Saudis should look back to draw inspiration

Khaled Almaeena
Khaled Almaeena
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Monday was the National Day of the Kingdom of Saudi Arabia.

While we celebrate it we cannot ignore that the world is on the brink of a great cataclysm. We must move forward but we are unable to do so alone, so we must wait to greet a destiny hewn from consensus.

Since we are forced to pause due to the current circumstances, perhaps the time is right to survey the path already taken, the mountains already climbed. We should look back, not to indulge in an orgy of self-glorification but in order to draw inspiration from the achievements of those whose vision transformed a vast expanse of uncharted desert into a modern state.

We must draw lessons from the experience of independent tribal units that were welded into a single nation, and to learn afresh how to keep in our hearts and our children’s a national consciousness that transcends all narrow loyalties.

Even in those long-ago days when we had limited financial resources and little prior experience on the global stage, the kingdom still rose to the challenge and stepped forward to shoulder its responsibilities in both Arab and international affairs.

Khaled Almaeena

For Saudi Arabia, many decades of development were telescoped into a few years. The pace of that progress is such as has been known by few nations in history. The story of that exciting journey, catapulting us from one age to another, has been retold countless times and will continue to be told. In retelling the story, we hold on to the roots we spring from, and remind the coming generations that what they have did not just “happen.” Sweat and blood went into building, and hard labor put every brick in place and shouldered each and every boulder and obstacle.

The credit for determining the nature and direction of that labor goes to the vision of one man who could see far ahead of his time: Abdul Aziz Bin Abdul Rahman al-Saud. Born to lead, he was from a rare breed of men who could move forward with the times and yet never lose touch with his roots. He united virtually the entire Arabian Peninsula under one government.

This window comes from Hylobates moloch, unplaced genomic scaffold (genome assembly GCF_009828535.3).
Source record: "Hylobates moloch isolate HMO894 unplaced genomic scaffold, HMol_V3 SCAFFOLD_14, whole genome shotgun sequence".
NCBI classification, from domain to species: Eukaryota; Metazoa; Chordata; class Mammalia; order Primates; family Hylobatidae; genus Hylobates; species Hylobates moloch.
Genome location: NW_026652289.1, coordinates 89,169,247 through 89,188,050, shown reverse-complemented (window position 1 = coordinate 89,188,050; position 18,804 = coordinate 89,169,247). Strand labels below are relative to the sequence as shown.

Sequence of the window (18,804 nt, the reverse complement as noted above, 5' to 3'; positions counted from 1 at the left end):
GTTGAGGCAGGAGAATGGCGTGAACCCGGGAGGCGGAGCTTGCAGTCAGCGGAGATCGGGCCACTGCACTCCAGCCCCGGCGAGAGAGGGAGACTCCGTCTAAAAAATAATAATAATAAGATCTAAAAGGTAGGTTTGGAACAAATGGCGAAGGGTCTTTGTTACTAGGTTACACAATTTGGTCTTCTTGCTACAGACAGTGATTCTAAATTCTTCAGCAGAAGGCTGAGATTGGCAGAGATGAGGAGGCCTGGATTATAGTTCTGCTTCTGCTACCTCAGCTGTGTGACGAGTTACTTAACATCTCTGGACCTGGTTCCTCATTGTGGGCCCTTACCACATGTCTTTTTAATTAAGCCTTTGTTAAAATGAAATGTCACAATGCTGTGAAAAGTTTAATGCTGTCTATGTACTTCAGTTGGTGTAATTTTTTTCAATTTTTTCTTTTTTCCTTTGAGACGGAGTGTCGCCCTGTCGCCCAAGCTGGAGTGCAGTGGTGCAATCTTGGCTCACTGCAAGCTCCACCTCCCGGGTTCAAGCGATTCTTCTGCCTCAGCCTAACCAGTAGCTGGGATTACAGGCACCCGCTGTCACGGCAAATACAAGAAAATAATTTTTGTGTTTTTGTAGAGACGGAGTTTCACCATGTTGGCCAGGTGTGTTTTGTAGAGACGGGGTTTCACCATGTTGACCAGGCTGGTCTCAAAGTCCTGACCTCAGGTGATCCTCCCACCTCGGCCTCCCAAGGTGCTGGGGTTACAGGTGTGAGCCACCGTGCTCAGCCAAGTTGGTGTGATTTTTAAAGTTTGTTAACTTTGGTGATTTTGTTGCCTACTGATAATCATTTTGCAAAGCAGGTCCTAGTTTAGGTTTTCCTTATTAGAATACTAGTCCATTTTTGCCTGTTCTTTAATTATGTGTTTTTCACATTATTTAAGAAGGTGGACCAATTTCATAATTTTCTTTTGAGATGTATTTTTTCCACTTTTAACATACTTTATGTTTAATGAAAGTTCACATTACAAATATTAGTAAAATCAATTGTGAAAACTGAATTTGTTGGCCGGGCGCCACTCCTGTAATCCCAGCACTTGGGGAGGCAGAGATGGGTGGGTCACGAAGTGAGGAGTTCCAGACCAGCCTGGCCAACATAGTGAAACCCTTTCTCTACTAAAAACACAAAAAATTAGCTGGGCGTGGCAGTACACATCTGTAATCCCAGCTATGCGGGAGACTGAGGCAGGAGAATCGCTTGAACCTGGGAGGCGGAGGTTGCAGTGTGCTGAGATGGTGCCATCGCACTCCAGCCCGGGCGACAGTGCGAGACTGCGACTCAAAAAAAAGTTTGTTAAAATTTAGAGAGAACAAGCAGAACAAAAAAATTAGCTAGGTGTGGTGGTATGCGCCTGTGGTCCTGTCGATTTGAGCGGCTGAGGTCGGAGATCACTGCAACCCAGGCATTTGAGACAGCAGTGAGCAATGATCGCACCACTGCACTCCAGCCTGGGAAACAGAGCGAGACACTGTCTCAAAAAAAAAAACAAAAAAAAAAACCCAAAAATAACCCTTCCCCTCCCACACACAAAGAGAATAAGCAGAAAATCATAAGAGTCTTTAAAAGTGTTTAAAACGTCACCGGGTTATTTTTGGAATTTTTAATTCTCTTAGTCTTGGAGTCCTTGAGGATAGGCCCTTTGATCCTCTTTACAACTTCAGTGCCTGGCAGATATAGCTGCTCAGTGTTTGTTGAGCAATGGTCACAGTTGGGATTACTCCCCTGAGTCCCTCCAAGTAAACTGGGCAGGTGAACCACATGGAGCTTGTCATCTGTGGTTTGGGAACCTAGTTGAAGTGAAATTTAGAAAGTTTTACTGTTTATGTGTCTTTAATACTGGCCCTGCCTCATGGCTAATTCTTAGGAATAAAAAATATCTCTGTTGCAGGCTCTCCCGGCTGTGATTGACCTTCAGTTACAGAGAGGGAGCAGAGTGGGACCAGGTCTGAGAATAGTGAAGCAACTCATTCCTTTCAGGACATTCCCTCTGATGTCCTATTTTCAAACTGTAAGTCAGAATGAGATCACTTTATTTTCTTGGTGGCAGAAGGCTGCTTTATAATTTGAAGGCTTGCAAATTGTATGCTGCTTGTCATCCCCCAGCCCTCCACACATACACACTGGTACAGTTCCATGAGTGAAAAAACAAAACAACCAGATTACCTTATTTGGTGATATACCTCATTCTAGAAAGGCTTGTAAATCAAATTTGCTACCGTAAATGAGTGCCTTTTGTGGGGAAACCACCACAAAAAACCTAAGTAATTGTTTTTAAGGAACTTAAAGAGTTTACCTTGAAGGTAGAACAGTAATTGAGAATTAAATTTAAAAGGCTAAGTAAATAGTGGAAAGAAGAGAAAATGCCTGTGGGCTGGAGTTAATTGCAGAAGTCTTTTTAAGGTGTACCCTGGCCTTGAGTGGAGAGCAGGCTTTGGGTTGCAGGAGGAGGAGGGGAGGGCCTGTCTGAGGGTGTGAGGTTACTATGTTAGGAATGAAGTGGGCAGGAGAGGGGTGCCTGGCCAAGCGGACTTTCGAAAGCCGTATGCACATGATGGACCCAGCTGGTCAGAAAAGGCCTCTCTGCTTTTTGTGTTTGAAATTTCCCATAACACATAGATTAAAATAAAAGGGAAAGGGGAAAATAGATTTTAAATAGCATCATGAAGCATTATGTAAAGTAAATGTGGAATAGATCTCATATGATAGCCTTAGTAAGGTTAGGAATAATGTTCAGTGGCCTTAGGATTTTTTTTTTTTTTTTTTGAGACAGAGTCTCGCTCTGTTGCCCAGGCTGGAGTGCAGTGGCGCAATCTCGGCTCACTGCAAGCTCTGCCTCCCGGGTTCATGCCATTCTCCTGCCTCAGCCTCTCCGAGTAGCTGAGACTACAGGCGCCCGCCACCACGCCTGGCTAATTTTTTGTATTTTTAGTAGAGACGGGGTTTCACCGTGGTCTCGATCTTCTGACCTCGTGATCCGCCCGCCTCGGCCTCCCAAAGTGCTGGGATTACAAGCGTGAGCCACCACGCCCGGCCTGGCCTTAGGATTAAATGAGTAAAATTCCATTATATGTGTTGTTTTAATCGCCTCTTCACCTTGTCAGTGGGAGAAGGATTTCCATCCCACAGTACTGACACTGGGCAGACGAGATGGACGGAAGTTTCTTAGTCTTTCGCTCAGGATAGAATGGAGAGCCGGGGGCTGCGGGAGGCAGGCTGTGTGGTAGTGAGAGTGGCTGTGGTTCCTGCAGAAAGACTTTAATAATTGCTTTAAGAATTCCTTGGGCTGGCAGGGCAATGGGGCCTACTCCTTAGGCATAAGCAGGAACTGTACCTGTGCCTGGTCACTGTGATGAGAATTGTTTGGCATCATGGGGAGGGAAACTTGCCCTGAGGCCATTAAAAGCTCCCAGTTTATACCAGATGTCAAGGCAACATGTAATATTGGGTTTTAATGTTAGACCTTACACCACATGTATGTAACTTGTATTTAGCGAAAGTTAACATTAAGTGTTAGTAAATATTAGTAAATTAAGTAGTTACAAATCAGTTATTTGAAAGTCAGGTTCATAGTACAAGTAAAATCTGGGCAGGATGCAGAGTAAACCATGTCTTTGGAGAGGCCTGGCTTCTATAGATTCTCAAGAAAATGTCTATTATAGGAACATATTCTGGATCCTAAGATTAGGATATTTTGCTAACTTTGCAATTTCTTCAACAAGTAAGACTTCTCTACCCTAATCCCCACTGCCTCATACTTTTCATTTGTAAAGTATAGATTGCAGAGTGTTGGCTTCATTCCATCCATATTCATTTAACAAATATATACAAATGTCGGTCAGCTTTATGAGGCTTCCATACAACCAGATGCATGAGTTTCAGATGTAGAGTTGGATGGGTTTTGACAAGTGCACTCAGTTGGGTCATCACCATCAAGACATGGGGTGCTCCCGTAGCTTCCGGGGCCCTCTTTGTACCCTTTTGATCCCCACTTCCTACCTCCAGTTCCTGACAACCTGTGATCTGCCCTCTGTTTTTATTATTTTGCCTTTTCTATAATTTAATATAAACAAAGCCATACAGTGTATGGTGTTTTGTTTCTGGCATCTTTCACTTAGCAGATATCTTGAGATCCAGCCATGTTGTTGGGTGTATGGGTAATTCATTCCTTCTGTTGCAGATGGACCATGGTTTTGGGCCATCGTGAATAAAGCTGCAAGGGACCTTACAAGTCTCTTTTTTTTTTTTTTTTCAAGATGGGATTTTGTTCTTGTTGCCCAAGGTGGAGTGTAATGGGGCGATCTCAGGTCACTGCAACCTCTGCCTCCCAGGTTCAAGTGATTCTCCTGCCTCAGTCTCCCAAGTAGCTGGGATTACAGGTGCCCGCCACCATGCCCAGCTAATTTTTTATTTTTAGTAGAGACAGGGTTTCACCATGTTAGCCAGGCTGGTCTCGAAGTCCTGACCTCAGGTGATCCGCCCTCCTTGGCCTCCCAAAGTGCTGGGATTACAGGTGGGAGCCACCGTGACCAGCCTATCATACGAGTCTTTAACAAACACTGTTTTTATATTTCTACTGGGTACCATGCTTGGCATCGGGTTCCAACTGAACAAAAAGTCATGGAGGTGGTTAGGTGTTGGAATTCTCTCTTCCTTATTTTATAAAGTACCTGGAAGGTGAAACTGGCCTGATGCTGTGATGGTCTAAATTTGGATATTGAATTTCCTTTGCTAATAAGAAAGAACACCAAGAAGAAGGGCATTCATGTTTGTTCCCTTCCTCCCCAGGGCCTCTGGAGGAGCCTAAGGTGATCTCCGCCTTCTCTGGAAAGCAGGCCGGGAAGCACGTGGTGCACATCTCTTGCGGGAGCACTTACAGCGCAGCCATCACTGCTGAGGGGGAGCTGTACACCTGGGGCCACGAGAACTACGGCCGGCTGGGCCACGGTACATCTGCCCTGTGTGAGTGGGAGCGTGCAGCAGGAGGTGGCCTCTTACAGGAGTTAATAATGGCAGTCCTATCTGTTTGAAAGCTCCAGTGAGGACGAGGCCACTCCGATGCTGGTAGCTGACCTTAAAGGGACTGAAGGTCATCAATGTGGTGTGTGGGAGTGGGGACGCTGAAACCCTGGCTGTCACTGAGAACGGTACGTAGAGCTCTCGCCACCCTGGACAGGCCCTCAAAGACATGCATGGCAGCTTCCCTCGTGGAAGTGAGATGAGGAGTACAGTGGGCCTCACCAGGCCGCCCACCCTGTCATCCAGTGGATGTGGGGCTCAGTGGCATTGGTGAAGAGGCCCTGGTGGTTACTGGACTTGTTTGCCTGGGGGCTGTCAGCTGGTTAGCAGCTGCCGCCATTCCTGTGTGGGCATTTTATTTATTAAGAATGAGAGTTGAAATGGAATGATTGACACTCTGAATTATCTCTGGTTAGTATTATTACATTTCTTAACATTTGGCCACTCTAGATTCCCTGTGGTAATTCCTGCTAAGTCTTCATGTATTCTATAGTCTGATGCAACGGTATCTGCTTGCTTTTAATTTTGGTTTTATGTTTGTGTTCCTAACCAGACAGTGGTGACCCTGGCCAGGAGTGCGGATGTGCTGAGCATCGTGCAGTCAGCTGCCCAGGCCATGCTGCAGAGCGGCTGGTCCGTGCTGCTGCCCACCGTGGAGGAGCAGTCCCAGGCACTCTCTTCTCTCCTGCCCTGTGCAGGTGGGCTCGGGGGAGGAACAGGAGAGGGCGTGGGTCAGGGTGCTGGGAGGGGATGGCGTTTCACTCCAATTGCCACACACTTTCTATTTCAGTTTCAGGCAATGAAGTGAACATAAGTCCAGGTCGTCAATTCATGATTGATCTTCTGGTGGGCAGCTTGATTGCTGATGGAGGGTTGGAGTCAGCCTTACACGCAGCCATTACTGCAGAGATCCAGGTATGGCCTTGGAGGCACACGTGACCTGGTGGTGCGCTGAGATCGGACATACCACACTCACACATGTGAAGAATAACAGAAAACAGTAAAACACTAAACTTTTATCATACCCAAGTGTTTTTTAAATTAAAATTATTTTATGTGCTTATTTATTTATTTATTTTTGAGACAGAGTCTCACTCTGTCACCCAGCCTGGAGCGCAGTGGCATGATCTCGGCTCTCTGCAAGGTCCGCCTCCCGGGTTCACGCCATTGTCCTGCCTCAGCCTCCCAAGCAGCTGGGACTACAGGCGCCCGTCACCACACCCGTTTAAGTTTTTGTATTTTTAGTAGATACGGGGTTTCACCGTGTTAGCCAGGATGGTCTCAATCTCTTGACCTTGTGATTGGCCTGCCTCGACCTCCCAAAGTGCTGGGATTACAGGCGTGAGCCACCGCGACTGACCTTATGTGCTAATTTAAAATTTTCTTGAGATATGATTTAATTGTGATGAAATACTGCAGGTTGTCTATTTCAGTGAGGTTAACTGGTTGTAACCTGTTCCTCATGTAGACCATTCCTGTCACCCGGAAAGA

Interference on the world stage

Even in those long-ago days when we had limited financial resources and little prior experience on the global stage, the kingdom still rose to the challenge and stepped forward to shoulder its responsibilities in both Arab and international affairs. It was a founding member of the Arab League and the United Nations. While non-interference in the internal affairs of other nations is a basic tenet of its foreign policy, it has never hesitated to stand on the side of right and justice.

The generosity of this country is well known. There are few developing nations that have not benefited from the aid given by the Kingdom through its various agencies.

Wherever there is human misery, the kingdom has extended the hand of generosity. As a result of these consistent and compassionate policies, the voice of the kingdom is heard with respect in international forums, not because of the resources it possesses but because its voice is one of reason, logic, statesmanship and maturity, rather than of demagoguery and hysteria.
Today the challenges are different. It is not enough to contain them, there is a need to plan and forestall any eventual problem. Therefore we have to look at issues of overpopulation, health, education, the environment and scarcity of water. How we deal with these challenges will determine our future.

This article was first published in the Saudi Gazette on September 23, 2013.

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Khaled Almaeena is a veteran Saudi journalist, commentator, businessman and the editor-in-chief of the Saudi Gazette. Almaeena has held a broad range of positions in Saudi media for over thirty years, including CEO of a PR firm, Saudi Television news anchor, talk show host, radio announcer, lecturer and journalist. As a journalist, Almaeena has represented Saudi media at Arab summits in Baghdad, Morocco and elsewhere. In 1990, he was one of four journalists to cover the historic resumption of diplomatic ties between Saudi Arabia and Russia. He also traveled to China as part of this diplomatic mission. Almaeena's political and social columns appear regularly in Gulf News, Asharq al-Aswat, al-Eqtisadiah, Arab News, Times of Oman, Asian Age and The China Post. He can be reached at [email protected] and followed on Twitter: @KhaledAlmaeena

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